By Les Carpenter
Monday, February 5, 2007
MIAMI He walked off the field winner of the Big One at last and into applause beneath the Dolphin Stadium stands Sunday night. Camera lights flashed and a league publicity man came up to greet Peyton Manning, then pointed down the hall toward the interviews.
And on the night he won a Super Bowl, Peyton Manning walked behind a barricade through a tunnel. Stadium workers done for the night stopped in their steps and clapped. Some shouted his name. Manning smiled, but never stopped. Beside him were two Broward County Sheriff's Office escorts in yellow rain jackets. They kept pushing him forward, toward a door where a gantlet of soldiers stood in brown uniforms. When the soldiers saw Peyton Manning on the night he finally won a Super Bowl they began to whoop and shout. And maybe this is where the best quarterback on the brink of being defined by significant defeats realized just what he had done.
He turned his head and mouthed the words "thank you."
Then Manning walked into a giant room, past a sign that read "Winning Coach and Super Bowl MVP," climbed a short staircase, stood behind an interview table and exhaled.
"It's nice to be able to hoist the trophy this year," he said.
All around him, the questions flew about the biggest win of his life and he shrugged and frowned and made "aw, shucks" motions with his lips. He said it "was a great team win" and "we did it together" and all the other things he says to deflect the spotlight.
But, yes, something changed in a monsoon Sunday night. History rewrote itself even as the field gave way and the rest of the Indianapolis Colts stumbled across the grass. Peyton Manning, the reigning Greatest Current Quarterback Never to Win the Big One, had become the game's biggest winner. No one can deny that.
As Manning spoke on the stage, his father, Archie, walked up to the entrance of the hallway that leads to the locker rooms. Archie wore a blue suit and did not know where to go. He held his credential and looked at stadium guards, who simply looked back and shrugged.
"I don't know where Peyton is," Archie said. Then, getting no answer, he began to walk down the hall.
He was asked if it felt good to stop hearing that his most famous son was unable to win the games that mattered most. And he chuckled.
"I won't deny that it hurts," he said. "It's a bunch of baloney, really."
They had not seen each other this week even though both were here in Florida. Archie kept a schedule making visits, doing interviews, while Peyton kept a low profile, participating in only the public appearances required by the NFL and otherwise remaining somewhat secluded at the team's hotel next to the beach in Fort Lauderdale.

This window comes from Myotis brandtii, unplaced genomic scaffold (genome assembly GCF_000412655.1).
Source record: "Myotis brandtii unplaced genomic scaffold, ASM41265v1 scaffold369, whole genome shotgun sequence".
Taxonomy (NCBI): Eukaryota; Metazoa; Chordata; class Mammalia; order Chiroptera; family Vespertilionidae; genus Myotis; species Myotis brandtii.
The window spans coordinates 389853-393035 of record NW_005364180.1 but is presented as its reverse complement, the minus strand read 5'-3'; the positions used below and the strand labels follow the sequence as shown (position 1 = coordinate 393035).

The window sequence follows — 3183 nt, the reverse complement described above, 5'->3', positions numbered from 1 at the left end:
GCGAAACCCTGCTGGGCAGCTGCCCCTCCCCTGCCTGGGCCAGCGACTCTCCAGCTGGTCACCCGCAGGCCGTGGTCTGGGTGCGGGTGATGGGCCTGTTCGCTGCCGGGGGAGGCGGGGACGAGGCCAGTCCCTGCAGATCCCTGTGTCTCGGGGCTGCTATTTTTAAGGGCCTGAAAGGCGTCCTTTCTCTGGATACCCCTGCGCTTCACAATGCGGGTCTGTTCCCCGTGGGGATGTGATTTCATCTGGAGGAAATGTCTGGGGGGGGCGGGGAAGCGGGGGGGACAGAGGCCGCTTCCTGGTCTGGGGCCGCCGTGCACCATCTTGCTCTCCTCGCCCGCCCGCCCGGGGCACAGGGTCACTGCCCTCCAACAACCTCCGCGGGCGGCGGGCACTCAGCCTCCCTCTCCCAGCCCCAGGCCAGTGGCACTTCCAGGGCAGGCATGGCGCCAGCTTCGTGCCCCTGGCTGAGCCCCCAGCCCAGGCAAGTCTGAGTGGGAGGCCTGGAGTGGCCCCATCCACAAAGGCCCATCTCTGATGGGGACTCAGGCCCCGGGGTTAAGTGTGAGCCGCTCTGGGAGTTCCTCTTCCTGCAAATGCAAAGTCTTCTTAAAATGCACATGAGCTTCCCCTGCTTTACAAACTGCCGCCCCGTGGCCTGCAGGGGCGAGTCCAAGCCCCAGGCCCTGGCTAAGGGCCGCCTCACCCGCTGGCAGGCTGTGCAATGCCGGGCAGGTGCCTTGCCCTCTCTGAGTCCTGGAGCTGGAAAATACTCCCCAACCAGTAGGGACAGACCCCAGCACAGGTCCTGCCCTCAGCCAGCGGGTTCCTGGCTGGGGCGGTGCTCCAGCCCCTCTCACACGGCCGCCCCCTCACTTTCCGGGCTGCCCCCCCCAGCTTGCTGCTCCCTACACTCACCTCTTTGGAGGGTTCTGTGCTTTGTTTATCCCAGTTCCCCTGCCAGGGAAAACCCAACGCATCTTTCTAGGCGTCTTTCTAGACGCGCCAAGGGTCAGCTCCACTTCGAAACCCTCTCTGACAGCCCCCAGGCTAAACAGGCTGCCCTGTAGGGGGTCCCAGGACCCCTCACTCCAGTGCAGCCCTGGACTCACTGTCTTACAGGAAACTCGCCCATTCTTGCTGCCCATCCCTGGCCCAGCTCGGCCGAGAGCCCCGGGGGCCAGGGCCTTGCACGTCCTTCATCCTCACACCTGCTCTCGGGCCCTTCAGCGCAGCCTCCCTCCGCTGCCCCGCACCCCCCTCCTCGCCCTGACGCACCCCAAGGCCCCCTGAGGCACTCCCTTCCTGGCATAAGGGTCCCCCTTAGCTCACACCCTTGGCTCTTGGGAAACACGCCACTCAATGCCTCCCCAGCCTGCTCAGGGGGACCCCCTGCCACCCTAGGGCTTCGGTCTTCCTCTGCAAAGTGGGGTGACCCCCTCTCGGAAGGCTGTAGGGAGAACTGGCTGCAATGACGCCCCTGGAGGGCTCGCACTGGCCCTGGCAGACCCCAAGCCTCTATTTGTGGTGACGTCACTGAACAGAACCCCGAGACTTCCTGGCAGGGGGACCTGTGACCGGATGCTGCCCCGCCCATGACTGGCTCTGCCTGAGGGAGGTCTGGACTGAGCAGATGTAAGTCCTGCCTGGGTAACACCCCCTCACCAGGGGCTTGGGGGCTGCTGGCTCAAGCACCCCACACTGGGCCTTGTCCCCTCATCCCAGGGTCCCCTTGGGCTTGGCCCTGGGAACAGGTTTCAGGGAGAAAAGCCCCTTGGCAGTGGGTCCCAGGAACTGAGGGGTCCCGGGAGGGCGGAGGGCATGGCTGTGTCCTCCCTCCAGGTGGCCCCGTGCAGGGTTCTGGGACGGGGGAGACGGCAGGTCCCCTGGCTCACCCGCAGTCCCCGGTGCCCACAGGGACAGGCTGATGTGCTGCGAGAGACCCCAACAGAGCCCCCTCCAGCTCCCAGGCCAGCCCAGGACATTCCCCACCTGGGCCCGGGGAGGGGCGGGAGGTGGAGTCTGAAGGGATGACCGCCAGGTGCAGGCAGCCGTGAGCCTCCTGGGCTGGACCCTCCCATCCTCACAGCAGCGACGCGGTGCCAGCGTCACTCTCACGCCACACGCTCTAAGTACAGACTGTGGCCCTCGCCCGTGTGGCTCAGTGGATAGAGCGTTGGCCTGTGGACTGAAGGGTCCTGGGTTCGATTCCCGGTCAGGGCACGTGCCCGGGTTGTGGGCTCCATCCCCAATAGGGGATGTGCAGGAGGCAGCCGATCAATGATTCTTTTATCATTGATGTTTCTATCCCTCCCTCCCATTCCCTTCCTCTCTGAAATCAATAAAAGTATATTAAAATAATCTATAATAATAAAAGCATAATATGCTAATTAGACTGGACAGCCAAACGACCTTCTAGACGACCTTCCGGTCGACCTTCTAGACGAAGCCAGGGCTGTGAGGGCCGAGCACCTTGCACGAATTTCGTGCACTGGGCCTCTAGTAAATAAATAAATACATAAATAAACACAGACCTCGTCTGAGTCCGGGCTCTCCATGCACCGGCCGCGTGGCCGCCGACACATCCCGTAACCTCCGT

But they talked by phone every day. And in those talks Peyton seemed relaxed. All around him the story churned about the quarterback who can't win the Big One, who is tormented by his failings in the big games and was certain to be denied a place on the Olympus of quarterbacks who had both dominated their games and clutched Super Bowl trophies.
At one point the public debate around Super Bowl week turned to the Hall of Fame and whether with 37,586 passing yards at just 30 he would be a first ballot Hall of Famer without the title. The thought was that he needed to win Sunday night.
Yet Manning seemed unfazed by the talk. As the years have gone on, he has become less consumed with his legacy even as others debate it more than ever. Earlier in his career, Archie said, Peyton did more interviews and discussed these subjects because he thought it was his responsibility as one of the best players in the game. As time has passed, he has withdrawn, worrying less about what people think and more about his game.
When Archie visited him one Monday after a Colts game this season, he glanced at the clock and realized that "Monday Night Football" was on. He turned to Peyton and asked if he wanted to watch the game. His son shrugged and turned the television on but with the volume off.
No need to let the message of others define him, even in something as arcane as a football game on TV in which he isn't playing.
Lost in the legacy of Peyton Manning as the man who couldn't win the Big One is the fact that he has been nothing short of brilliant in these largest games. In the past it was always a fraying offensive line or disappearing receiver or flaky kicker who let him down. Manning still picked up the blitzes, found the open receivers and led his team into position to win. It was always Marvin Harrison or Mike Vanderjagt who failed.
Still it was Manning who carried the stain of their failures across the otherwise spotless parchment of his career. Then on Sunday the rain fell. It came in torrents, swirling in the stadium lights and dousing the field like never before in a Super Bowl. Archie Manning looked around the stadium baffled. "It's so weird to see rain down here," he said later.
For a time he worried this would come to hurt the Colts, a team accustomed to the comfort of their domed stadium and smooth artificial turf. But as the night wore on he saw Indianapolis was dominating. He saw his son was winning and soon the last blemish on Peyton Manning's career would be gone. "You hoped there would be justice," he said.
In the end there was. And Peyton Manning held the trophy just like all the other great ones whose legends had been validated had done before him. Then as he stood in the hallway beneath Dolphin Stadium, Archie Manning smirked.
"Kind of got that done," he said. "On with your career."